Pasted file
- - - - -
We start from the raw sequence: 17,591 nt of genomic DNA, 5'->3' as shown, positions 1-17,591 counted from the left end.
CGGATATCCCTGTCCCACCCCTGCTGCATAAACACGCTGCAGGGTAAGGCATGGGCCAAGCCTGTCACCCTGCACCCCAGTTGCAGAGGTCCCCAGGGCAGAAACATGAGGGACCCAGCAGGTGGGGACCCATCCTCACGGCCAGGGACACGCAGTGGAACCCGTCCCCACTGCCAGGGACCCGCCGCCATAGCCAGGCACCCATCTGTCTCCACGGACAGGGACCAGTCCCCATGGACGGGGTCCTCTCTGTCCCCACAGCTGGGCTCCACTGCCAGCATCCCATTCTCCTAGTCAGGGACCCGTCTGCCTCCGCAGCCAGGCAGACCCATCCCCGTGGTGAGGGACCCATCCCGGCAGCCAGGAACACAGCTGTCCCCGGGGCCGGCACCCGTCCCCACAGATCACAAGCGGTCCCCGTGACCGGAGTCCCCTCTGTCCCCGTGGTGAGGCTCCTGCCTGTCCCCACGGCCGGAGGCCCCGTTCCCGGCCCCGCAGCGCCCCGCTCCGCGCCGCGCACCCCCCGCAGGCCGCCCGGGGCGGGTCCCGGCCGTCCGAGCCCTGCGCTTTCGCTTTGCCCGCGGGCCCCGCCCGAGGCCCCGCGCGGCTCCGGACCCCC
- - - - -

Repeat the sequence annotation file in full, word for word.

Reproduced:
We start from the raw sequence: 17,591 nt of genomic DNA, 5'->3' as shown, positions 1-17,591 counted from the left end.
CGGATATCCCTGTCCCACCCCTGCTGCATAAACACGCTGCAGGGTAAGGCATGGGCCAAGCCTGTCACCCTGCACCCCAGTTGCAGAGGTCCCCAGGGCAGAAACATGAGGGACCCAGCAGGTGGGGACCCATCCTCACGGCCAGGGACACGCAGTGGAACCCGTCCCCACTGCCAGGGACCCGCCGCCATAGCCAGGCACCCATCTGTCTCCACGGACAGGGACCAGTCCCCATGGACGGGGTCCTCTCTGTCCCCACAGCTGGGCTCCACTGCCAGCATCCCATTCTCCTAGTCAGGGACCCGTCTGCCTCCGCAGCCAGGCAGACCCATCCCCGTGGTGAGGGACCCATCCCGGCAGCCAGGAACACAGCTGTCCCCGGGGCCGGCACCCGTCCCCACAGATCACAAGCGGTCCCCGTGACCGGAGTCCCCTCTGTCCCCGTGGTGAGGCTCCTGCCTGTCCCCACGGCCGGAGGCCCCGTTCCCGGCCCCGCAGCGCCCCGCTCCGCGCCGCGCACCCCCCGCAGGCCGCCCGGGGCGGGTCCCGGCCGTCCGAGCCCTGCGCTTTCGCTTTGCCCGCGGGCCCCGCCCGAGGCCCCGCGCGGCTCCGGACCCCC